We hope we have “demystified” some of these common misconceptions about money. If you would like to learn more about these common money myths, how to keep your money moving, and how to have the retirement you’ve always wanted, check out our book, Your Retirement Smile. Everyone’s financial goals and needs are different, so you should always talk with a professional advisor to decide what the best move is for you, but educating yourself is a fantastic first step towards a bright financial future.

Need financial planning or wealth management advice? Worried about your retirement? Give us a call or visit our website to learn more and schedule an appointment with us!

Retired couple camping on beach

Don’t Let Poor Planning Take A Bite Out Of Your Retirement Adventures

Dentists and orthodontists juggle work, family and community responsibilities, with little time for a game of golf or planning for the future. When we ask dentists: “How do you expect to spend your money in retirement,” most answer “We are just going to live off the interest of what we’ve saved.”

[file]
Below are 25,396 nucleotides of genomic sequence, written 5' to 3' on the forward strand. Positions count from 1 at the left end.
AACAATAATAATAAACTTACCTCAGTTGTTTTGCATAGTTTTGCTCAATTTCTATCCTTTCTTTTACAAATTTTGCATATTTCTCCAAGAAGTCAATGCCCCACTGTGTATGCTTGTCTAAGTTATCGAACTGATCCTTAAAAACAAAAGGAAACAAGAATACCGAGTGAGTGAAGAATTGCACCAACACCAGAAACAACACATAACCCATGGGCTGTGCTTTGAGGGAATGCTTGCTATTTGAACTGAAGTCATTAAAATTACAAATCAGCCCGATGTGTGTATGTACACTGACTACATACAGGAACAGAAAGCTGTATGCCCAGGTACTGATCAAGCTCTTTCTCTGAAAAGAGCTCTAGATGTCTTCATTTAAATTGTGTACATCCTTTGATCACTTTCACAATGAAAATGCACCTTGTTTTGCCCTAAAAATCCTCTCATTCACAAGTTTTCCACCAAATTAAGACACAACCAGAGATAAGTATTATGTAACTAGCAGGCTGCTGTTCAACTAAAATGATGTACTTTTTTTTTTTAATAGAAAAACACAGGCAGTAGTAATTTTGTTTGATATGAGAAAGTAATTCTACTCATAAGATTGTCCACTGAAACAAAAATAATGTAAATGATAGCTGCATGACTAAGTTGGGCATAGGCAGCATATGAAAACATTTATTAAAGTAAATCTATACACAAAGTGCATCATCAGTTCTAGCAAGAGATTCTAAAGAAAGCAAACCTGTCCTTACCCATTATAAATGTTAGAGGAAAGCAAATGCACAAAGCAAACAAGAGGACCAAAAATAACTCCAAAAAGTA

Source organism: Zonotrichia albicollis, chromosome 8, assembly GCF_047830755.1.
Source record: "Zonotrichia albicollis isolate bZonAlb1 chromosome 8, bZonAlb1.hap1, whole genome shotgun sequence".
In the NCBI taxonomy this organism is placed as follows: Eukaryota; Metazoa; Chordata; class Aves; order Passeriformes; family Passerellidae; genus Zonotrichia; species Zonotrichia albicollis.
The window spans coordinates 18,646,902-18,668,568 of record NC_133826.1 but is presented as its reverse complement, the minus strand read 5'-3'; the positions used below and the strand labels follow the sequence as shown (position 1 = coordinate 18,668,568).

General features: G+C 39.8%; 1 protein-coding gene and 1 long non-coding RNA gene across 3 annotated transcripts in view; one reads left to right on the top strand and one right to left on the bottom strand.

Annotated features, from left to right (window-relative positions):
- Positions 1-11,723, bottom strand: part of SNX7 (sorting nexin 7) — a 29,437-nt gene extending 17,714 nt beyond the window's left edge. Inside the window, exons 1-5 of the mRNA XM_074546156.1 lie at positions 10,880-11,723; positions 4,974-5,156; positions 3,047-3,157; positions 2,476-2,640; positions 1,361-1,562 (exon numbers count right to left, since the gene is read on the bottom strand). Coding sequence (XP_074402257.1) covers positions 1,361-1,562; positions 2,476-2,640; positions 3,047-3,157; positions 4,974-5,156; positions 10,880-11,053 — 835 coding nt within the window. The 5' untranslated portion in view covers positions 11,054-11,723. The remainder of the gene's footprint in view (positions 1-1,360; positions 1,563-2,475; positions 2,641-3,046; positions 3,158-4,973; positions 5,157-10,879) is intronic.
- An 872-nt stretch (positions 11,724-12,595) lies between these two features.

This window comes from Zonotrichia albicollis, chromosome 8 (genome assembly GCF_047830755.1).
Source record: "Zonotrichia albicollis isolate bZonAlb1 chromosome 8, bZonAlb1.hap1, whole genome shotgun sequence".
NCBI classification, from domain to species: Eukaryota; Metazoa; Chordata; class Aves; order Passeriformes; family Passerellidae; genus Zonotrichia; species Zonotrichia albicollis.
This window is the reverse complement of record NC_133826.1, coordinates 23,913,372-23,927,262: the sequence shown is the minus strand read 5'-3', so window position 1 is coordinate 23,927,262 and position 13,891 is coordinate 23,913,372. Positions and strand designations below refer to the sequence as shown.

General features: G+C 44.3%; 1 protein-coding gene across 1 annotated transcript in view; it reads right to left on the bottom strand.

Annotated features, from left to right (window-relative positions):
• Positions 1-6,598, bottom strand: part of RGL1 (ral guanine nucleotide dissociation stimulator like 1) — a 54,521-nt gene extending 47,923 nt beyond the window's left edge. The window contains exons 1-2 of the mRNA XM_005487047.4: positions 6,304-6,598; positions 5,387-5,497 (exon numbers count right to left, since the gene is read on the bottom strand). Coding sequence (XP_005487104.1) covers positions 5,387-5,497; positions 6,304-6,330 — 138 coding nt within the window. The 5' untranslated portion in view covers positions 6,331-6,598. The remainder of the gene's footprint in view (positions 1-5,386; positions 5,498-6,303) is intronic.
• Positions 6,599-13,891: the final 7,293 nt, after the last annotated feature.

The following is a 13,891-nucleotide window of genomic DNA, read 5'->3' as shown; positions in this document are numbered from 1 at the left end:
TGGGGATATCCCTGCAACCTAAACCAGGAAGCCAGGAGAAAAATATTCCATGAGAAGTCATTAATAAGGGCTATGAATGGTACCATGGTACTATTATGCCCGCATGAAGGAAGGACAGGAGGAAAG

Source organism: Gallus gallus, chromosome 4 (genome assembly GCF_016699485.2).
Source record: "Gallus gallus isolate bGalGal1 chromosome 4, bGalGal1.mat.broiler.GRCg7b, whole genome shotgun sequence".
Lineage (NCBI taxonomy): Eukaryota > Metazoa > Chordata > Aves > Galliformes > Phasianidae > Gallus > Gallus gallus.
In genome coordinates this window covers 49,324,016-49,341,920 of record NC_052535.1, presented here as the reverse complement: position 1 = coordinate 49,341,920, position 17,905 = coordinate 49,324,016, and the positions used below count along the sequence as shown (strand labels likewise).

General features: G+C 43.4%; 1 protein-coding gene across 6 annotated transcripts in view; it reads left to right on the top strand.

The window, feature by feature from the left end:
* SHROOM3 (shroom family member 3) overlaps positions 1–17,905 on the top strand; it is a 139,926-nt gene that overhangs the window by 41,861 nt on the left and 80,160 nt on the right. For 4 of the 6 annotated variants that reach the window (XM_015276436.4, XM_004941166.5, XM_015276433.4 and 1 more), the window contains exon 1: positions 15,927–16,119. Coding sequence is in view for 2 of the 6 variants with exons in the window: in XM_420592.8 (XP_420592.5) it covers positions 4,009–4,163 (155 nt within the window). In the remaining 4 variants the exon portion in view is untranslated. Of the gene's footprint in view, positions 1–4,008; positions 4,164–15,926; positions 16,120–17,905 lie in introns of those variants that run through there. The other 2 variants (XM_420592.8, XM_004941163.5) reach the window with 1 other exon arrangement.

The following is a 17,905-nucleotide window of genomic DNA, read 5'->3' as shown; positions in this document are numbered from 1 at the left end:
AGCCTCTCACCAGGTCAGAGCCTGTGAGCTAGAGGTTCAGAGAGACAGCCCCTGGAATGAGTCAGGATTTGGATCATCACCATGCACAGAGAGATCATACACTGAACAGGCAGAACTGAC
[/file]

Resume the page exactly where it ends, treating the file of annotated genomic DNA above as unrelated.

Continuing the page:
The fact of the matter is nobody can live off the asset’s interest, whether it’s a CD or a savings account (typically generating 1-4%).  Example: If you have $1,000,000 and you are earning 2% on that investment, that’s generating $20,000 interest. Face it: That $20,000 won’t cover your living expenses…let alone a Tahiti trip.

Retirement Strategy: Solo Vs. Professional Help

According to U.S. News & World Report, running out of money is a retiree’s greatest fear. Retirement income replacement planning is key for savvy dentists and orthodontists who want to alleviate this fear. That’s why you need a good financial advisor who understands the dental and medical business.

At our firm, we work with dentists, orthodontists, and really any health professional to grow their income and diversify their financial products to include a mix of life insurance, disability insurance, structured equity and bond investments, annuities, business overhead insurance, retirement and long-term care plans.